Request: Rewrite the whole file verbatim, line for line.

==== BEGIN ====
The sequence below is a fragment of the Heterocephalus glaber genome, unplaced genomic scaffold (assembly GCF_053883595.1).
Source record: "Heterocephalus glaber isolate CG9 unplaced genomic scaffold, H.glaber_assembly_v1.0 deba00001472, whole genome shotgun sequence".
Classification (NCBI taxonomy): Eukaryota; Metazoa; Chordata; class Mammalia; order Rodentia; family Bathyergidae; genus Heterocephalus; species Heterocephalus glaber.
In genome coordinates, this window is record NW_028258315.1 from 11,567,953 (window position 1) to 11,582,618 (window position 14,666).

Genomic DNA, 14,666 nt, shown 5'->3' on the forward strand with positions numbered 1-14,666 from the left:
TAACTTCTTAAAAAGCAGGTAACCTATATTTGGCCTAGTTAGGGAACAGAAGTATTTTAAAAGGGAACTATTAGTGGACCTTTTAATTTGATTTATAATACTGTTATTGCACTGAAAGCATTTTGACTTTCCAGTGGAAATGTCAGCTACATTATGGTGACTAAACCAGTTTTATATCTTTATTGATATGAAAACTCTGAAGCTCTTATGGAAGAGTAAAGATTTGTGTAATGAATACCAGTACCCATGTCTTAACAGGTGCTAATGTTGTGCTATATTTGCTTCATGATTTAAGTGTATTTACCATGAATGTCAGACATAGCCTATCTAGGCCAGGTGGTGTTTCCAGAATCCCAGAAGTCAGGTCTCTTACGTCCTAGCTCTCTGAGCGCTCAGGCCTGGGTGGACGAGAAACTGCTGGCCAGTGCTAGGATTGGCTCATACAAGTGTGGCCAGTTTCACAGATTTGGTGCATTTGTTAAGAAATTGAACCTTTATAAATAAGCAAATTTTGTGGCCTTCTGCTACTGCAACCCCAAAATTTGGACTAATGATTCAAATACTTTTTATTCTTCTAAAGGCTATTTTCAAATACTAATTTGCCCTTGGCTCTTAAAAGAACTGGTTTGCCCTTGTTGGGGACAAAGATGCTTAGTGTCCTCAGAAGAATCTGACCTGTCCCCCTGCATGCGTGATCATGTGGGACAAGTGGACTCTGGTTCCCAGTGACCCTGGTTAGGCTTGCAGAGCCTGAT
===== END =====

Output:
The sequence below is a fragment of the Heterocephalus glaber genome, unplaced genomic scaffold (assembly GCF_053883595.1).
Source record: "Heterocephalus glaber isolate CG9 unplaced genomic scaffold, H.glaber_assembly_v1.0 deba00001472, whole genome shotgun sequence".
Classification (NCBI taxonomy): Eukaryota; Metazoa; Chordata; class Mammalia; order Rodentia; family Bathyergidae; genus Heterocephalus; species Heterocephalus glaber.
In genome coordinates, this window is record NW_028258315.1 from 11,567,953 (window position 1) to 11,582,618 (window position 14,666).

Genomic DNA, 14,666 nt, shown 5'->3' on the forward strand with positions numbered 1-14,666 from the left:
TAACTTCTTAAAAAGCAGGTAACCTATATTTGGCCTAGTTAGGGAACAGAAGTATTTTAAAAGGGAACTATTAGTGGACCTTTTAATTTGATTTATAATACTGTTATTGCACTGAAAGCATTTTGACTTTCCAGTGGAAATGTCAGCTACATTATGGTGACTAAACCAGTTTTATATCTTTATTGATATGAAAACTCTGAAGCTCTTATGGAAGAGTAAAGATTTGTGTAATGAATACCAGTACCCATGTCTTAACAGGTGCTAATGTTGTGCTATATTTGCTTCATGATTTAAGTGTATTTACCATGAATGTCAGACATAGCCTATCTAGGCCAGGTGGTGTTTCCAGAATCCCAGAAGTCAGGTCTCTTACGTCCTAGCTCTCTGAGCGCTCAGGCCTGGGTGGACGAGAAACTGCTGGCCAGTGCTAGGATTGGCTCATACAAGTGTGGCCAGTTTCACAGATTTGGTGCATTTGTTAAGAAATTGAACCTTTATAAATAAGCAAATTTTGTGGCCTTCTGCTACTGCAACCCCAAAATTTGGACTAATGATTCAAATACTTTTTATTCTTCTAAAGGCTATTTTCAAATACTAATTTGCCCTTGGCTCTTAAAAGAACTGGTTTGCCCTTGTTGGGGACAAAGATGCTTAGTGTCCTCAGAAGAATCTGACCTGTCCCCCTGCATGCGTGATCATGTGGGACAAGTGGACTCTGGTTCCCAGTGACCCTGGTTAGGCTTGCAGAGCCTGAT